Wallace Gator Bradley of Un

“The police practice of lies is a violation of constitutional rights when it comes to youth and custodial interrogation and the rights against self-incrimination that are implicated here. You got the fourth amendment as they are snatching up children without probable cause; they’re just detaining them.”

Attorney Muhammad noted that with adolescents and issues like brain development and intellectual development, it’s very coercive for children to be in police custody in the first place.

“Any time they’re in a custodial interrogation with police or any custodial situation, the child feels a more likely need to comply with authority. They’re less responsible. They lack experience, their perspective and judgment are already off. And so they are vulnerable under police pressure and incline to believe if I say what the police want to hear, they can go home,” she explained.

“They are likely to go off course and either confess to something that they didn’t do or give some information just so you can go home. And the impulsivity of youth makes them very vulnerable. The police know they’re very naive. So this behavior is a violation that has gone on way too long. The law is way overdue.”

‘The False Conviction Capital of the U.S.’

What is not well known is that the police have the right to lie under the protection of the United States Constitution. Illinois has seen a series of group exonerations of young people, including the Englewood Four, the Marquette Park Four, the Dixmoor Five, and the Uptown Seven, all predicated on false confessions. The state has long been known as the “False Confession Capital of the United States.”

“The history of false confessions in Illinois can never be erased, but this legislation is a critical step to ensuring that history is never repeated,” said Kimberly M. Foxx, the state’s attorney for Cook County, Ill., which includes Chicago, said in a statement. “I hope this is a start to rebuilding confidence and trust in a system that has done harm to so many people for far too long.”

Illinois Gov. JB Pritzker speaks during a press conference at the Illinois Department of Transportation in Springfield, Ill., Wednesday, May 19, 2021. The splashy, $6 million Illinois tourism campaign Gov. J.B. Pritzker unveiled this month, “Time for Me to Drive,” set to the 1970s REO Speedwagon mega-hit and touting hot spots from historic Galena to the Shawnee National Forest, ignores a key factor: The state’s price for gas in among the highest in the country. (Justin L. Fowler/The State Journal-Register via AP)

“It is time for us as a people to realize that a lot of solutions to our problems is really in our hands,” said activist Wallace “Gator” Bradley of Chicago-based United In Peace Inc.

“If we just work together through listening to the people within the community, their concerns and make it a good policy. The legislation is way overdue, but it’s right on time. I credit the progressive caucus, especially the Black caucus within the state legislative body, all state representatives and the state senators, and especially the new speaker of the house, the first African-American in that position, for its passage.”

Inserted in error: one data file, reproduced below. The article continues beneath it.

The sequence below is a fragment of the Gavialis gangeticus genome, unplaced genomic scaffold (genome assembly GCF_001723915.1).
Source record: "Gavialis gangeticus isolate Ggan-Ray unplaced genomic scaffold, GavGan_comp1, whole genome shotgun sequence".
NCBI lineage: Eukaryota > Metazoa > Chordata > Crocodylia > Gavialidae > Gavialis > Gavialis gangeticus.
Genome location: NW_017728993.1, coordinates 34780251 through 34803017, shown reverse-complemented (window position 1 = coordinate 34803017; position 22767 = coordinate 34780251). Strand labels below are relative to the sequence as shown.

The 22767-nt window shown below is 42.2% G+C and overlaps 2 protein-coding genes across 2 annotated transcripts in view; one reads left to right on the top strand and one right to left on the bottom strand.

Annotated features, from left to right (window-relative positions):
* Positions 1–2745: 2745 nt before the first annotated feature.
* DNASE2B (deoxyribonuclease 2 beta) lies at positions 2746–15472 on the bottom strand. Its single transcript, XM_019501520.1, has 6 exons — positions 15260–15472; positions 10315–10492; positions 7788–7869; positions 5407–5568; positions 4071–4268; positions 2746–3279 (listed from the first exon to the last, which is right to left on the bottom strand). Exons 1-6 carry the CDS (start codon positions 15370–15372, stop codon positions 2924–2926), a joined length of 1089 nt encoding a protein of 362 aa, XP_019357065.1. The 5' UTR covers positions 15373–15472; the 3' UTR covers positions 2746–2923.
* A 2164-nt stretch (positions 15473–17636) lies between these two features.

In terms of national implications, Mr. Bradley stated, “As this legislation starts within the Midwest, it will sprout just like a mustard seed. Now is the time that everything is moving right. Now everyone understands the evilness of systemic racism. Now everybody understands the importance of reform, not refinement, but reform.”

The Chicago police department, in particular, has a long history of torturing and framing those accused of crimes. The city has paid millions in lawsuits once these legal atrocities finally come to light. But few officers ever pay the price for their wrongdoing and destruction of lives.

“To date, there is little research on the role of race in police interviews and interrogations,” observed Sara C. Appleby, in a 2015 study “Guilty Stereotypes: The Social Psychology of Race and Suspicion in Police Interviews and Interrogations.” But her research examined Black and White participants’ experiences during a mock crime interview and using those interviews the role a suspect’s race plays in police officers’ “veracity judgments” was evaluated.

Robert Peters

“Black and White suspects in Study 1 reported similar levels of anxiety and exhibited similar rates of nonverbal behaviors commonly believed to be cues to deception. Similarly, Black and White suspects cooperated with the investigation at similar rates,” she found.

“Police officers in Study 2 exhibited chance levels of accuracy in their culpability decisions. However, police officers were significantly more likely to misjudge innocent Black suspects as guilty than innocent White suspects, while showing no difference in their accuracy rates for guilty suspects.

Additionally, police officers judged Black suspects to be less cooperative and less forthcoming than White suspects. These results suggest that being questioned about a crime is stressful regardless of a suspect’s race or ethnicity. They also suggest that innocent Black suspects are at a greater risk of being erroneously judged as guilty during police interviews and interrogations.”